In addition to the three advantages mentioned above, young women looking for a mate have another great advantage; they are surrounded by large numbers of single men their own age and older in normal social settings (work, school, church, etc). This allows them to gain the benefits of casting a wide net, without dating large numbers of men or going to keg parties and/or bars to meet men. There is nothing magic about eating dinner or watching a movie with someone which allows us to get to know them.
Take a young woman like Susan described (not chasing alphas, attracted to beta men in their own league), and she is bound to find a man to pair off with. While these women don’t attract much attention when the dating scene is being discussed, they definitely show up in the numbers. The same US Census data which shows that many more women than in the past are postponing marriage also shows that a significant number of women are still marrying in their early 20s:
The age brackets in the data above make it impossible to know the exact percent of women who married at any given age. However, I think the figures for each bracket very likely are close to the figures for the average age in each bracket. Therefore, we might assume that roughly 22% of 22.5 year old white women in the US have already married, and roughly 56% of 27.5 year old white women in the US have married. If you wanted to tune this a bit to account for the fact that marriages are likely taking place at a faster pace in the end of each bracket than in the beginning, we might adjust these estimates out another 6 months, which would give us 22% of white women marrying on or before their 23rd birthday and 56% of white women marrying on or before their 28th birthday. Any way you slice the data however, a large percentage of women are still marrying in their early 20s.
This is important because marriage is typically preceded by several years of engagement in the monogamous relationship SMP. A woman who marries on her 23rd birthday will generally have spent several years assessing her options, finding the right man, getting to know him, being engaged, etc. Riding the carousel not only doesn’t bring her any closer to marriage, it generally will make this goal harder to achieve since it will inhibit her ability to bond with a prospective husband.
The weakness of the census data is that it doesn’t just focus on women in the college SMP, which is where the 80/20 assertion has been made. I did some searching on this and found statistics specific to college graduates in the paper Who’s Getting Married? Education and Marriage Today and in the Past by Stevenson and Isen:
College-educated women rapidly began postponing marriage after birth control became widely available. In 1970 the vast majority of those who would ever marry had done so by age 25. This was even true among college-graduates, for whom nearly three-quarters had married by age 25. By 1980, only about half had done so and that proportion fell further to around a third in 2008. In comparison 90% of 25-year-old high school graduates had married in 1970 and this fell only slightly to 83% in 1980. The postponement in marriage among white high school graduates has happened only recently with a fall from nearly three-quarters marrying by age 25 in 1990, to only half having done so last year.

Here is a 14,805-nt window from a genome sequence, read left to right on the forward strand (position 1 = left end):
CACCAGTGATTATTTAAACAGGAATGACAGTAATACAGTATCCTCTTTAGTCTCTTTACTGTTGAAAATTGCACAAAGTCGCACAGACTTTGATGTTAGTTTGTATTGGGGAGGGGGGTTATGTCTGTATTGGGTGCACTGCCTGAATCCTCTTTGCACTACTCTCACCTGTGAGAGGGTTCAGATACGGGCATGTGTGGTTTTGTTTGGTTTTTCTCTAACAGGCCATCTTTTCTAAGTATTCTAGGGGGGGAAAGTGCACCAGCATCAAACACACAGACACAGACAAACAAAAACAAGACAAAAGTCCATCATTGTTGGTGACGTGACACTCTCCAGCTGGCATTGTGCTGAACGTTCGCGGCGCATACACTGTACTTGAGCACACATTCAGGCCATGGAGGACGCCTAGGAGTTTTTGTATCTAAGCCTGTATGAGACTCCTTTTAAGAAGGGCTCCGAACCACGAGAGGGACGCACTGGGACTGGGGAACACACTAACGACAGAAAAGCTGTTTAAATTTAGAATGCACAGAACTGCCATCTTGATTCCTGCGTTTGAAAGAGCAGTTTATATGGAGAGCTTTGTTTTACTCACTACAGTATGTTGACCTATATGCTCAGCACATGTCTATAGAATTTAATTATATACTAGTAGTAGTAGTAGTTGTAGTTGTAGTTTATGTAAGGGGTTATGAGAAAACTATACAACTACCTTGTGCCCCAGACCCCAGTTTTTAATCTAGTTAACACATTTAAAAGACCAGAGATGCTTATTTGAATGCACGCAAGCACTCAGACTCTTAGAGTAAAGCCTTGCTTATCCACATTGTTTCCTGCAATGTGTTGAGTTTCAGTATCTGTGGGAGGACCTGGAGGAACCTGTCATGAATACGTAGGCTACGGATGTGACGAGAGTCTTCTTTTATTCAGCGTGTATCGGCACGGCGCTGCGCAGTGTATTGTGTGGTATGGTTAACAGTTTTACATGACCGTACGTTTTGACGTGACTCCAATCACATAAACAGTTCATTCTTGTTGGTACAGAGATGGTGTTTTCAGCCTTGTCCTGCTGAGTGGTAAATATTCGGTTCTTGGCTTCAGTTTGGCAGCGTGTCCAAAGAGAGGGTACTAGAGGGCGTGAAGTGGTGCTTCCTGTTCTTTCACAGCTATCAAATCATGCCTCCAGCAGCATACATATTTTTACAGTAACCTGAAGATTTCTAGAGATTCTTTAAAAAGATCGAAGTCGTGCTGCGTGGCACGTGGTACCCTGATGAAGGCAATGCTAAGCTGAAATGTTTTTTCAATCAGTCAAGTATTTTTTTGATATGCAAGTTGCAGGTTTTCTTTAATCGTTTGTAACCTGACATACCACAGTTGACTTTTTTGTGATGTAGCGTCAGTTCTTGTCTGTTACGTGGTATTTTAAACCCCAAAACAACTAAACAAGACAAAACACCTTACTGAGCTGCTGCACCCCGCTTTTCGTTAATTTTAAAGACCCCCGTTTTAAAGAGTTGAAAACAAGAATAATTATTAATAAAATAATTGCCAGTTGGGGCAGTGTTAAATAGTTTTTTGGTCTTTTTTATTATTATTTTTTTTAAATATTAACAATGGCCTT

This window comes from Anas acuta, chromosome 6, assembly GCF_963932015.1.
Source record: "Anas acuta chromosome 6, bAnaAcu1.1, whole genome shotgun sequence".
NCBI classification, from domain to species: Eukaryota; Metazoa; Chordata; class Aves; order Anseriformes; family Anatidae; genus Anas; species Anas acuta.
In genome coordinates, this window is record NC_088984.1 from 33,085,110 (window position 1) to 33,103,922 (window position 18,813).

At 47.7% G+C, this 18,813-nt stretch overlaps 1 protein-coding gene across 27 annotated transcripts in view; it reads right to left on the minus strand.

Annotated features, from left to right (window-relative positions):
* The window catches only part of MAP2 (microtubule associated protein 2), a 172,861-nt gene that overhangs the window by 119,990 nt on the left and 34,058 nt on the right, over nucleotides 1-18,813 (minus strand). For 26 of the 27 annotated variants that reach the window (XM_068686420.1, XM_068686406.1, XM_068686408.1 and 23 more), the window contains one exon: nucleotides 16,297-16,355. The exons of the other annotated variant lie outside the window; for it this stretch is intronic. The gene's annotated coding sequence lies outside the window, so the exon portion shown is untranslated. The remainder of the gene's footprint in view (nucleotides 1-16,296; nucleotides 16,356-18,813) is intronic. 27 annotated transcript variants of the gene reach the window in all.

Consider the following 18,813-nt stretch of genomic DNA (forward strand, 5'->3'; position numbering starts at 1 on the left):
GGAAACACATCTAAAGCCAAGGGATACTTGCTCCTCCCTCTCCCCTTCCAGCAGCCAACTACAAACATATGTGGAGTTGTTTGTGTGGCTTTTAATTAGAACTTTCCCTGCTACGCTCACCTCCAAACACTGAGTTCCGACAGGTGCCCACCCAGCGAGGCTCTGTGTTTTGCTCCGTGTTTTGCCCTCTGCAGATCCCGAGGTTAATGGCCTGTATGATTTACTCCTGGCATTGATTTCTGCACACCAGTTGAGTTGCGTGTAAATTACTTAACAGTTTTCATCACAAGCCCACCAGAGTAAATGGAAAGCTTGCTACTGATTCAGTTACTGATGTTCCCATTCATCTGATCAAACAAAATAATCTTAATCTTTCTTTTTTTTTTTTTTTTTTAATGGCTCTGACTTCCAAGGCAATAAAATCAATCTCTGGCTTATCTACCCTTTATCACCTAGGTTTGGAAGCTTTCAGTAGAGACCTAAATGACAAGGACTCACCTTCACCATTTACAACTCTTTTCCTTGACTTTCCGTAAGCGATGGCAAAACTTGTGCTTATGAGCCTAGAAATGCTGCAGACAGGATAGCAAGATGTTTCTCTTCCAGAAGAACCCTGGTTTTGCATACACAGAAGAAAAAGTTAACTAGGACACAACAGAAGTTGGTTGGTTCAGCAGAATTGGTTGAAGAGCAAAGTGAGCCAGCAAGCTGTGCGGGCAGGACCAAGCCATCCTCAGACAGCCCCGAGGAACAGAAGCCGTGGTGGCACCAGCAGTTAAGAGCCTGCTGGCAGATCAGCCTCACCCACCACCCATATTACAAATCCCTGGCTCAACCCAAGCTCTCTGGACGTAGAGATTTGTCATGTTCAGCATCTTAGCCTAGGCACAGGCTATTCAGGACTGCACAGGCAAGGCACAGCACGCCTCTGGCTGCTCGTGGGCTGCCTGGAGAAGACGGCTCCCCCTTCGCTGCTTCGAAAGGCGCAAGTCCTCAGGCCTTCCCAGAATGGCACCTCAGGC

So roughly a third of women who graduate from college are married by age 25. I would suggest that this isn’t a group of carouselers suddenly snagging a beta provider for marriage. They don’t fit with the description of carouselers in the manosphere, since they are marrying in their early 20s. As I mentioned before, the year a woman marries represents the end of a process which likely started several years earlier. The vast majority of these women must have been involved with betas while still in college.
But this still leaves two thirds of college women unaccounted for. A small group of them likely are in the same camp as the women who are married by 25; they just haven’t married yet. I would guess that the bulk of the remainder however are either active carousel riders, or passive ones. One of Susan’s recent posts has an example of what I would consider a passive rider of the carousel. She quotes a letter from a 22 year old virgin to Dear Margo:
I chose not to lose my virginity in high school; my mother always told me not to settle. I went to college, and a voice in my head told me to wait. I was not interested in one-night stands in a fraternity house. I was mysterious, an enigma.
The “virgin thing’’ went from enigma to stigma in the real world. I’ve been working for a year, and I’m 22 and still a virgin. My confidence makes me attractive to men, and I have a head-turning, Kim Kardashian figure. Desirable men flirt with me, but I know they are only after one thing. Men don’t ask me on dates; they just invite me to their humble abodes. I don’t accept any of these offers because of my “secret.’’ All I really want is for someone to see me for me.
The only men this woman is aware of are player types. In her world, beta men simply don’t exist. I would say this woman is passively riding the carousel without even knowing it, as are undoubtedly many others.
Note: I was hesitant to reopen this topic yet again as the discussion in the last two posts which touched on this turned in large part to personal attacks on Susan. However, I think it makes sense to go ahead and get this out now verses dig it up again at a later date and I do think the basic question is worthy of discussion. Feel free to disagree vigorously with Susan’s analysis and/or position, but personal attacks on Susan or her blog will be deleted and the commenter posting them will be placed in moderation. There has been plenty of opportunity to air these opinions.